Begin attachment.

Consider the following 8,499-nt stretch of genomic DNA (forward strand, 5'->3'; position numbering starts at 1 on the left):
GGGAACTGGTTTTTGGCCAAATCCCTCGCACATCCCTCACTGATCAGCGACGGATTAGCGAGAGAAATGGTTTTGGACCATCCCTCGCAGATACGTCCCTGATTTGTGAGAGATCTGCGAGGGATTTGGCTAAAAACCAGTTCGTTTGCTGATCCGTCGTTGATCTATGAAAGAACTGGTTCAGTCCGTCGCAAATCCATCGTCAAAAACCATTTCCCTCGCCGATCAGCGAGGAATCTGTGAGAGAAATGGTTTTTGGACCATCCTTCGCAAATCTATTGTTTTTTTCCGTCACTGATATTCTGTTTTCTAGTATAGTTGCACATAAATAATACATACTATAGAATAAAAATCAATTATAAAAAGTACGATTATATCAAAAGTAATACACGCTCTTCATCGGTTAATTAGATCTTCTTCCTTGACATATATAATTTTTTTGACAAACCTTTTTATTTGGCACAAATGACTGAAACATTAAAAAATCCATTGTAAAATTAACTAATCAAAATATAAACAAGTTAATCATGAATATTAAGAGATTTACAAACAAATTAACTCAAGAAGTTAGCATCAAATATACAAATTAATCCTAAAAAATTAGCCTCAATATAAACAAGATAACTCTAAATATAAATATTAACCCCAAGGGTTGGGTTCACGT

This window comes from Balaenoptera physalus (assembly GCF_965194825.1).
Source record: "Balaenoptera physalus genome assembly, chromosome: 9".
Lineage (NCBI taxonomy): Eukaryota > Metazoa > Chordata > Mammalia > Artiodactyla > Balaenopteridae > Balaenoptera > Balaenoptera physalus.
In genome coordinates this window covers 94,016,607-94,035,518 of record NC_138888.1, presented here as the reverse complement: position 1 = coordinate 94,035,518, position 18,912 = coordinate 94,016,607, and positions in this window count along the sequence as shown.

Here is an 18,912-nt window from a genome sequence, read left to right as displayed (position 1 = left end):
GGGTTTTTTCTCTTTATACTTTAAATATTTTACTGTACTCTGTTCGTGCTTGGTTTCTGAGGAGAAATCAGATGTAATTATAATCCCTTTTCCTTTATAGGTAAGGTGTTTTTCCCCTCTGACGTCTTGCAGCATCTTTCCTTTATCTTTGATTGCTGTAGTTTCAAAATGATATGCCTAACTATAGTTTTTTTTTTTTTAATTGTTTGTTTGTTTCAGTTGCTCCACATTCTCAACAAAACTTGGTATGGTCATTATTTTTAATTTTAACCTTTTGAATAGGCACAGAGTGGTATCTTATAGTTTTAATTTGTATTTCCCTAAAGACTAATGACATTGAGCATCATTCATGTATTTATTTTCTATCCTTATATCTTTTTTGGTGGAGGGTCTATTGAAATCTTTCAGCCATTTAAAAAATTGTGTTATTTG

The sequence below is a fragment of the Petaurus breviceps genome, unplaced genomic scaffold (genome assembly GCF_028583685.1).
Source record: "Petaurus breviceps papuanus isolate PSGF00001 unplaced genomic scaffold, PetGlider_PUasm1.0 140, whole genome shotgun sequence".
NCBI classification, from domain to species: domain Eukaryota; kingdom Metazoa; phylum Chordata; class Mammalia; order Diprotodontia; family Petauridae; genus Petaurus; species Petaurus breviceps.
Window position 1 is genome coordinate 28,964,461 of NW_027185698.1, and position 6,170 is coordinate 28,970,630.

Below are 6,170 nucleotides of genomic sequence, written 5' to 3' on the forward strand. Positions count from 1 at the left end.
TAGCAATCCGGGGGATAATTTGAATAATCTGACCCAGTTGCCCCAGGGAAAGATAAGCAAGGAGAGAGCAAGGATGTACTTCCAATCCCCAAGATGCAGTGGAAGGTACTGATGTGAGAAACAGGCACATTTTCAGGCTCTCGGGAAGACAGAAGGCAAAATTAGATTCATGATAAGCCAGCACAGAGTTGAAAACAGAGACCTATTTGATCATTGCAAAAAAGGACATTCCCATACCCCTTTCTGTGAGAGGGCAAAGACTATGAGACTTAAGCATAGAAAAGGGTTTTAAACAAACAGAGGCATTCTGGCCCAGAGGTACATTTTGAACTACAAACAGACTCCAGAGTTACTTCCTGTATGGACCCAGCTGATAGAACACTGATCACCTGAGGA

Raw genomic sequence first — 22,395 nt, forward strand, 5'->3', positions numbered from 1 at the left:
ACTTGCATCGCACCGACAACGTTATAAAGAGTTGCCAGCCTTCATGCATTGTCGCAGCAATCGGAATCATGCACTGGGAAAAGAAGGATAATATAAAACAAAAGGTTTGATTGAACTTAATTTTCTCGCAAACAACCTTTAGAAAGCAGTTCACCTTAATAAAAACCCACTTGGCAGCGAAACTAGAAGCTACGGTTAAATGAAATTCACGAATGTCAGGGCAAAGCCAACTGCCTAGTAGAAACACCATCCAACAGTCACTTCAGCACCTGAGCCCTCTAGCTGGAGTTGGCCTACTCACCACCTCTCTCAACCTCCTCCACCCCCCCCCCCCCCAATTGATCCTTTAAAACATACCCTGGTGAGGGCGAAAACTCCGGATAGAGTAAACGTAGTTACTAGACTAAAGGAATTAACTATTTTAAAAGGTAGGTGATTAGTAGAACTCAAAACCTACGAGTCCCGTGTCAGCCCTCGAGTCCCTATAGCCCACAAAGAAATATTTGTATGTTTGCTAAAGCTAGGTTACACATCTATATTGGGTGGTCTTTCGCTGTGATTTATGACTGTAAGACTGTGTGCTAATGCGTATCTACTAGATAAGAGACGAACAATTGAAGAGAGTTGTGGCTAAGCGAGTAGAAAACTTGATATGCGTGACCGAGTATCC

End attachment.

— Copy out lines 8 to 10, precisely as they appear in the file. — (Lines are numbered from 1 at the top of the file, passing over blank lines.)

GGGTTTTTTCTCTTTATACTTTAAATATTTTACTGTACTCTGTTCGTGCTTGGTTTCTGAGGAGAAATCAGATGTAATTATAATCCCTTTTCCTTTATAGGTAAGGTGTTTTTCCCCTCTGACGTCTTGCAGCATCTTTCCTTTATCTTTGATTGCTGTAGTTTCAAAATGATATGCCTAACTATAGTTTTTTTTTTTTTAATTGTTTGTTTGTTTCAGTTGCTCCACATTCTCAACAAAACTTGGTATGGTCATTATTTTTAATTTTAACCTTTTGAATAGGCACAGAGTGGTATCTTATAGTTTTAATTTGTATTTCCCTAAAGACTAATGACATTGAGCATCATTCATGTATTTATTTTCTATCCTTATATCTTTTTTGGTGGAGGGTCTATTGAAATCTTTCAGCCATTTAAAAAATTGTGTTATTTG

The sequence below is a fragment of the Petaurus breviceps genome, unplaced genomic scaffold (genome assembly GCF_028583685.1).
Source record: "Petaurus breviceps papuanus isolate PSGF00001 unplaced genomic scaffold, PetGlider_PUasm1.0 140, whole genome shotgun sequence".